Review by Brian Koller|
3½ stars out of 4
"The French Connection" is probably the most famous and heavily
praised of all buddy-cop films. It is an excellent film
with much action and dramatic tension.
Gene Hackman and Roy Scheider play cynical but determined
New York City cops out to bust a big heroin ring. Stake-outs
and hunches lead to encounters with the criminals, who vary
from dangerous assasins to wealthy businessmen to streetwise
hoodlums. There is a famous "chase" scene which has Hackman
driving a car, recklessly weaving through traffic, following
a sniper who has commandeered a train.
"The French Connection" won a mountain of Academy Awards.
Best Picture, Best Director, Best Actor (Hackman), Best Film
Editing, and Best Writing. The Academy must have been
impressed by the film's gritty edge and realism, and forgiven
its excesses (Hackman engages in violence, threats and racial
slurs; He accidentally kills a cop which is given trivial
treatment; In one scene his young blonde one-night-stand
has handcuffed his leg to a bedpost; There are the usual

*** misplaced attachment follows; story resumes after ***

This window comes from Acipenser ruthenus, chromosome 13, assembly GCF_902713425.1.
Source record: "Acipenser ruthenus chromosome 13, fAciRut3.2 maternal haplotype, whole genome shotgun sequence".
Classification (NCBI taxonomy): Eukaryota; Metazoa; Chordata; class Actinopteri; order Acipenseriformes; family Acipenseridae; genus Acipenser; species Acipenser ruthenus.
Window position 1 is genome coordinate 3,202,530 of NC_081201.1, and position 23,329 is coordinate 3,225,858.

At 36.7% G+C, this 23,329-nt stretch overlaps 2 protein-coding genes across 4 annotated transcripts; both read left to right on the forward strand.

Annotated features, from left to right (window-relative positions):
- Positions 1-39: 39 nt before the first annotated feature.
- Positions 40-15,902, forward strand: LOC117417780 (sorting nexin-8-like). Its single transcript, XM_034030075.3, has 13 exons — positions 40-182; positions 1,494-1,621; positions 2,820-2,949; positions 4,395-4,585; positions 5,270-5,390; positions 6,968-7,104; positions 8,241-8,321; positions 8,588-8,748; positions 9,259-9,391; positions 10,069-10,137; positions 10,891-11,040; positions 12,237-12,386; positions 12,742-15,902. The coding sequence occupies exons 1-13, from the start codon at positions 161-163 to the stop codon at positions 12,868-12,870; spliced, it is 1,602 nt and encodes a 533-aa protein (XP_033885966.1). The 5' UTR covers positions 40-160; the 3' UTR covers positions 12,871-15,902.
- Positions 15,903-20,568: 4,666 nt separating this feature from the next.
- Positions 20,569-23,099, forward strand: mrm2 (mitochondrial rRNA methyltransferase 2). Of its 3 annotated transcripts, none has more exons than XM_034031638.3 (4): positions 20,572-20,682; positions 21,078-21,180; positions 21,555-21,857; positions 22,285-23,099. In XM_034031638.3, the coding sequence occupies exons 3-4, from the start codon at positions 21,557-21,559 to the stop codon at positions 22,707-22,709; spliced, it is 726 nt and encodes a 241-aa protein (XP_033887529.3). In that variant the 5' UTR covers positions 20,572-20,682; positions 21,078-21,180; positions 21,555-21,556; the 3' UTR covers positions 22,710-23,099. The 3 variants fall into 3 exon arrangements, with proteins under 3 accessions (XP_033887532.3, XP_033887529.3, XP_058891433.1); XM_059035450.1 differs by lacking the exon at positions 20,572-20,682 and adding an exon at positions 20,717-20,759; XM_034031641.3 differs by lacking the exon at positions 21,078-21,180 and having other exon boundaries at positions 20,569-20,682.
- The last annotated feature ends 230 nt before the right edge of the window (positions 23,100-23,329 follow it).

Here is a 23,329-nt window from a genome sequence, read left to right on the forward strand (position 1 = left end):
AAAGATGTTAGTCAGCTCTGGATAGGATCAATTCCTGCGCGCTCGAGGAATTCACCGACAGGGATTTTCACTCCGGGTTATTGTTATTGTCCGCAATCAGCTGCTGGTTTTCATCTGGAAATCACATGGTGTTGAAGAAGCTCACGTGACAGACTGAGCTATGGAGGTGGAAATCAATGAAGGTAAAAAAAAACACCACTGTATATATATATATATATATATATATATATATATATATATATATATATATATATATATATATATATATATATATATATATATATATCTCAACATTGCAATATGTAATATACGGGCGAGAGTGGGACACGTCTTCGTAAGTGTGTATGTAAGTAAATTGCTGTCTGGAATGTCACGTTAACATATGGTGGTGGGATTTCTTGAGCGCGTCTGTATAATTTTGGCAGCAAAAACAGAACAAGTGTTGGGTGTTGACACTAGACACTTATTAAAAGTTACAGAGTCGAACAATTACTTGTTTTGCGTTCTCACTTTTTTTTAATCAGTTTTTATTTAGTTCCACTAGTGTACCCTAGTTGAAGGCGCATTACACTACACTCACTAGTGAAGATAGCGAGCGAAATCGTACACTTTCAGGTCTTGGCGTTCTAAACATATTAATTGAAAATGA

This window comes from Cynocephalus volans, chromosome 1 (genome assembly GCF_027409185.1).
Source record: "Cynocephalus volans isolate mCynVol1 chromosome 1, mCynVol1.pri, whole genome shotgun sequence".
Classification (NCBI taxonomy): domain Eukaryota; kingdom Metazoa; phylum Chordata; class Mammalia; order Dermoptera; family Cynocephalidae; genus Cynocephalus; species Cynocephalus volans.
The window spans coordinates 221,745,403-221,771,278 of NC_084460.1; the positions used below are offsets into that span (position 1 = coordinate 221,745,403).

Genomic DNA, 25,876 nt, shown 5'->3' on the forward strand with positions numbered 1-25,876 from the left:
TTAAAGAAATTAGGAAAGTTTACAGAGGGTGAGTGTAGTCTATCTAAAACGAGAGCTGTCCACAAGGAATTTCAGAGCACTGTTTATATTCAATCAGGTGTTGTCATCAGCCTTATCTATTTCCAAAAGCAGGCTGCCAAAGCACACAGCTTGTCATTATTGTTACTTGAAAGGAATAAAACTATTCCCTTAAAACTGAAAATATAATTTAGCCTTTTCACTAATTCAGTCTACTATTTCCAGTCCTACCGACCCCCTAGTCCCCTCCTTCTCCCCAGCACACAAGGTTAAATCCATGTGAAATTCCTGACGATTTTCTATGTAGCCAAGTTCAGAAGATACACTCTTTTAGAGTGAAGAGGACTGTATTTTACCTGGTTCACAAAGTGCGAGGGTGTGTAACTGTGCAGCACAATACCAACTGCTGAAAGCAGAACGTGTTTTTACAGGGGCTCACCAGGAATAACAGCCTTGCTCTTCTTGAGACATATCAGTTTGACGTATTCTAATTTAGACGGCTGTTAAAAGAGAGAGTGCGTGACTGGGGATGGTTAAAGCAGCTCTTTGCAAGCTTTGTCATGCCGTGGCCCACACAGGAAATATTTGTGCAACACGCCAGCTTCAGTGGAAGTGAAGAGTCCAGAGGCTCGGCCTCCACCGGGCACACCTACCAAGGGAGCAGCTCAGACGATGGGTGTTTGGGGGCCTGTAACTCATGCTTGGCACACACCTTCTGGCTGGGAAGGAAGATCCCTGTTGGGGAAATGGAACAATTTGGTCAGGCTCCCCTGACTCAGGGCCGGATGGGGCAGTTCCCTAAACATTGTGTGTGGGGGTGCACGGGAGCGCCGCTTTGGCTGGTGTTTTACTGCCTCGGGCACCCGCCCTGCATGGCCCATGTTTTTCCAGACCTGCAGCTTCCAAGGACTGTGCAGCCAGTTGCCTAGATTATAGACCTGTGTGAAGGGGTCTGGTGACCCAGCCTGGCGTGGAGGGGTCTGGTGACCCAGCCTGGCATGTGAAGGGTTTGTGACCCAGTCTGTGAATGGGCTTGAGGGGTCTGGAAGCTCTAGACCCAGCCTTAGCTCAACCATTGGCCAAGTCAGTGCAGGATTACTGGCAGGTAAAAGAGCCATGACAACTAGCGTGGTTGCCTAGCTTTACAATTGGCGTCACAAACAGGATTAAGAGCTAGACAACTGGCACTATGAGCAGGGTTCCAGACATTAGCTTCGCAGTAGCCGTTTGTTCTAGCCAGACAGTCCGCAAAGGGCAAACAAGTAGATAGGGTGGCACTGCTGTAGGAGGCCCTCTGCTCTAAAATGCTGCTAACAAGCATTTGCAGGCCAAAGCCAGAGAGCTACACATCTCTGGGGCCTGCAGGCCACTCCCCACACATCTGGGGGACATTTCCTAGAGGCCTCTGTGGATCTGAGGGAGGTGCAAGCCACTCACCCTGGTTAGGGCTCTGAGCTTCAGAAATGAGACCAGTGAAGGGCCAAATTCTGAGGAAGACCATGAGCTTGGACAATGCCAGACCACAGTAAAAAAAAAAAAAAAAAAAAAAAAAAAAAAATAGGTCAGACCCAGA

dramatic arguments between the "rogue" cops and their
There are some great moments besides the chase sequence.
Hackman tries to follow criminal mastermind Fernando Rey,
who plays cat and mouse games to escape. Another great scene
has Hackman and Scheider tapping a criminal couple's home phone,
and falling over laughing after hearing the wife lay down
The Three Degrees appear as nightclub performers. They are
best known for the hit "When Will I See You Again."
Is "The French Connection" the best buddy-cop film ever?
Perhaps it doesn't qualify, since Scheider has a lesser part.
Maybe "48 HRS. (1982)" is a better movie. But it avoids
the pitfalls of later police dramas, which are too heavily
cynical or have unrealistic portrayals of the cops
Copyright © 1999 Brian Koller